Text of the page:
What does it mean to live at the end of the largest proposed tar sands pipeline in North America?
I recently spent some time trying to answer this question. I visited Saint John, New Brunswick, Canada and spoke with several people about the proposed Energy East pipeline. I heard from residents, First Nations, and fishermen that would be impacted by this mega project.
With the cancellation of the deep sea port connection in Cacouna, Quebec, many are starting to ask one simple question. If threats to the St. Lawrence, organized citizen action, and an endangered Beluga whale can stop a deep sea terminal, why can’t the same happen in the Bay of Fundy? Tens of thousands of jobs in tourism and fisheries are supported by the Bay and it is home to the critically endangered Right Whale. The people of Saint John have been in the shadow of fossil fuel development for decades with little to show economically. Is enough enough?
The following are three stories from three different individuals in New Brunswick.
I am currently in New Brunswick turning my lens once again on the Energy East pipeline. With the decision by TransCanada to not pursue the deep sea port in Cacouna, Quebec, all eyes are now turned on the Bay of Fundy. With the support of the Council of Canadians and 350.org, I have the opportunity to capture some stories of the individuals and communities that would be impacted at the End of the Line.
At the heart of this issue in New Brunswick is the community of Red Head. Around 1500 people call the scenic Red Head home. Located within the city limits of Saint John, this community would be ground zero for the tank farm. The oil and bitumen would be stored here before it is loaded onto tankers for export.
New Brunswick is largely considered a captured province with the corporate influence of Irving dominating the politics, media and social life. However, the residents of Red Head are starting to organize against the pipeline. This is the story I find fascinating and I will share more soon.
On Saturday, April 4, 2015, over 25,000 citizens marched in Quebec City calling on Canadian Premiers and the Federal Government to Act on Climate. I was contracted by Greenpeace to cover this huge moment. Those images have been shared and used widely on the net the last few days, including over 15,000 times here on ThinkProgress. I believe that this march is a sign that the climate movement has hit a tipping point.
The Hardisty Tank Terminal, beginning of the proposed Energy East pipeline.
My latest photography project, Along the Pipeline, is underway. I am currently in Regina and I have been on the road for the last couple of weeks. My journey has taken me from Hardisty in Alberta and will continue to the East Coast of Canada. I have been photographing the individuals and the route of the proposed Energy East pipeline to find out what it means to Canadians and First Nations. It has been a great experience. I have met ranchers, farmers, oil workers, and foreign workers.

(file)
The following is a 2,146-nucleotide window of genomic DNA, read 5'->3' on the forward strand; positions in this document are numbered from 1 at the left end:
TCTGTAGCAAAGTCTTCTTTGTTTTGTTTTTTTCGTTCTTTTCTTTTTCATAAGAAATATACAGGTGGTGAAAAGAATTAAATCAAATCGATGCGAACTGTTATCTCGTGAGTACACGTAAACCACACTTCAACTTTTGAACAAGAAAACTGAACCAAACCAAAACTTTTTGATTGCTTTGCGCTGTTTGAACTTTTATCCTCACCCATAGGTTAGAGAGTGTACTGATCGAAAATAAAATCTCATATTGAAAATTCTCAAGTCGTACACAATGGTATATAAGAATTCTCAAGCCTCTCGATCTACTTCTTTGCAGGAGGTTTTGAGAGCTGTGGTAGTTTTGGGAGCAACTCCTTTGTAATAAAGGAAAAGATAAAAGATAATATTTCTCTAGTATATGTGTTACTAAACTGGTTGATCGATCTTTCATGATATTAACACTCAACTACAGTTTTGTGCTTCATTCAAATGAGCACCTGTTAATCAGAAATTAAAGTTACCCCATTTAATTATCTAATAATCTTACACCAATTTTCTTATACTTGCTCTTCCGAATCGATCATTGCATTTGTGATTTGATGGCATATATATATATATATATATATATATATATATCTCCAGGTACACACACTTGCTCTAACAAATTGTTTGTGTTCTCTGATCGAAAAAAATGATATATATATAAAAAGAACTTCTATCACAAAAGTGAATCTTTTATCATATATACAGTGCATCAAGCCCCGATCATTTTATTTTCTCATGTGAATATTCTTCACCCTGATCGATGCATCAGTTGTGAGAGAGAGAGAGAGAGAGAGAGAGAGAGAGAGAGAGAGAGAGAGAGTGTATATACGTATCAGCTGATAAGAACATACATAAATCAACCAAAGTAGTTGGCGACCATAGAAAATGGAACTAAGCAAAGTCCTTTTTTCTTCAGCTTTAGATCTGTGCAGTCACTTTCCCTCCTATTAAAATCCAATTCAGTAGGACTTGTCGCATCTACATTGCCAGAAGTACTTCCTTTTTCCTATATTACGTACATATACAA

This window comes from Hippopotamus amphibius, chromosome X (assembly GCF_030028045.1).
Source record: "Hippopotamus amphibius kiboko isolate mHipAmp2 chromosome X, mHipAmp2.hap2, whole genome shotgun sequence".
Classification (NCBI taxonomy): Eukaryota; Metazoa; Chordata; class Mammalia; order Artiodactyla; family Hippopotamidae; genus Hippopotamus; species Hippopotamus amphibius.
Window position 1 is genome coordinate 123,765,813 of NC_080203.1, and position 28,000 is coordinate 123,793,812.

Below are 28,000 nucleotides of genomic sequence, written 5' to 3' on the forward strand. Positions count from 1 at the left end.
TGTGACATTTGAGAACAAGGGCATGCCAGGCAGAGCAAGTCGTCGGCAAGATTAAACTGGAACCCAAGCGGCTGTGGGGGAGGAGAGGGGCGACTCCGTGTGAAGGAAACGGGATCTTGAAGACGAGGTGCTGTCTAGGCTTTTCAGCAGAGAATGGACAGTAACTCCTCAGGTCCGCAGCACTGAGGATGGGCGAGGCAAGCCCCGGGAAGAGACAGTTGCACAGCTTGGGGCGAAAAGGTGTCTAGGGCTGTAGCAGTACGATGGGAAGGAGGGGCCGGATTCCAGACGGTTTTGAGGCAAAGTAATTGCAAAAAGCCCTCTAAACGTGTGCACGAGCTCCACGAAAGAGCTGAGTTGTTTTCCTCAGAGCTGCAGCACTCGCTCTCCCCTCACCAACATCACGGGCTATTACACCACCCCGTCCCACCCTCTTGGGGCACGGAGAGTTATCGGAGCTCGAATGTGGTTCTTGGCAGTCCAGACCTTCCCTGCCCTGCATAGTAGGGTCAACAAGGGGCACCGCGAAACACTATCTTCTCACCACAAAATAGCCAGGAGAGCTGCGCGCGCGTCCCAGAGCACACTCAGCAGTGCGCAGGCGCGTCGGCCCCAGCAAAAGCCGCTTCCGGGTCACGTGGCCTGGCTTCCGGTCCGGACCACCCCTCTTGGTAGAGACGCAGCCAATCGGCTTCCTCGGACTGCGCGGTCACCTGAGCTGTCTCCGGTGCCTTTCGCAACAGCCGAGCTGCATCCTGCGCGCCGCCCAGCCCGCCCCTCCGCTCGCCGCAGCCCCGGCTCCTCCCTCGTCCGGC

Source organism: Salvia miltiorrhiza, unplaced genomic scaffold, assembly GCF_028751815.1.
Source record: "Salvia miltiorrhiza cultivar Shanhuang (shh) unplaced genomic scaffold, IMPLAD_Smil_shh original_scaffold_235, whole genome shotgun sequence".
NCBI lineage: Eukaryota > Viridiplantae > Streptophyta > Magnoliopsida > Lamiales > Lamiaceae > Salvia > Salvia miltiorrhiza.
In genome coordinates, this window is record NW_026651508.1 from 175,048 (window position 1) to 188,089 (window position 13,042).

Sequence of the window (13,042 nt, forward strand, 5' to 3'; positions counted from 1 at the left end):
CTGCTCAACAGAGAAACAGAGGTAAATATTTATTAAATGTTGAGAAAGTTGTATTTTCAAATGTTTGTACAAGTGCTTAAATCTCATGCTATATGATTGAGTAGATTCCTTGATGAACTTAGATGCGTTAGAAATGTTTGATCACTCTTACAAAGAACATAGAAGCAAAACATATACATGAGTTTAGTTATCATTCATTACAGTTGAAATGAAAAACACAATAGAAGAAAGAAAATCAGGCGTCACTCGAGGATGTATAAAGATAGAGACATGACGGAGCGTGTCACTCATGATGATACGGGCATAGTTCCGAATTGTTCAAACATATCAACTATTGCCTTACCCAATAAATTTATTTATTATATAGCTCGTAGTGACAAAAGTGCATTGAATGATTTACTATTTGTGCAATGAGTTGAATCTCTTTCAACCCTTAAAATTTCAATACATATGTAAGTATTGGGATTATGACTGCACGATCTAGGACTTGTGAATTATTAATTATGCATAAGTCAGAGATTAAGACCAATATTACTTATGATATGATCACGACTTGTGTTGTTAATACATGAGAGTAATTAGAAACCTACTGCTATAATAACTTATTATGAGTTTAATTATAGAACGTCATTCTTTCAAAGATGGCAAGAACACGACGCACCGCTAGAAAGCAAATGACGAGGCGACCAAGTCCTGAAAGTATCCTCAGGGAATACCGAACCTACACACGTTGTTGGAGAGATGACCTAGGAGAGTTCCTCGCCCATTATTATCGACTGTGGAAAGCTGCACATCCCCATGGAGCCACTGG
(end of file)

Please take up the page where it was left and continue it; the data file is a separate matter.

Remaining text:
Photo session at the Gould Ranch in Alberta.
The project focuses on a series of large format portraits created on a 4×5 film camera. Each image will eventually be combined with a quote or little anecdote from that individual explaining their position on the pipeline and the future of Canada.
I hope that the photographs will create a journal and record of some of the people along the route and how they will be affected. You can follow all of the updates and the journey at my sister website, AlongthePipeline.com. From here I will keep moving east.
My upcoming project Along the Pipeline has just been featured on the popular Desmogblog. Check it out.
I will be following the line of the proposed Energy East pipeline in Canada to take portraits and tell the stories of those along the route. TransCanada, the same company behind the Keystone XL pipeline, is proposing another pipeline but this time across Canada. If approved, Energy East would transport 1.1 million barrels of diluted bitumen a day from the oil sands of Alberta to St. John. It would cross hundreds of waterways and drinking water supplies and would be responsible for greenhouse gas emissions that would equal 7 million new cars on the road.
This photography project gives me a chance to contribute to a larger conversation in Canada about climate change, oil and the future of this land. I am currently in the throes of a crowd funder for this project so please visit and support.
This evening TransCanada held their one and only open house in the vast city of Montreal. The open house was situated in the middle of nowhere in the east industrial area and almost everyone visiting got lost. Surprisingly, for a massive infrastructure project there were few ‘regular’ citizens to be seen. In fact there were more blue shirts in the room all night than ‘regular’ citizens.
But that statement doesn’t tell the whole story. It was clear that the majority of those blue shirts and regular citizens were actually concerned citizens. Save-Canada.com has been attending these events, dressed in almost exactly the same fatigue as the TransCanada representatives and handing out more information about how this pipeline will impact Canadians and the world. It seems that the TransCanada people don’t know what to do with them. Throughout the evening Save Canada, and SansTransCanada, their Quebec counterpart, engaged with citizens and even played a little game of ‘pin the spill on the pipeline’.
From my perspective it looks like TransCanada has a long uphill battle ahead. There are a lot of concerned citizens, few actual jobs and they are building an export pipeline. If you are looking for some more information here is one source. The visual story is below.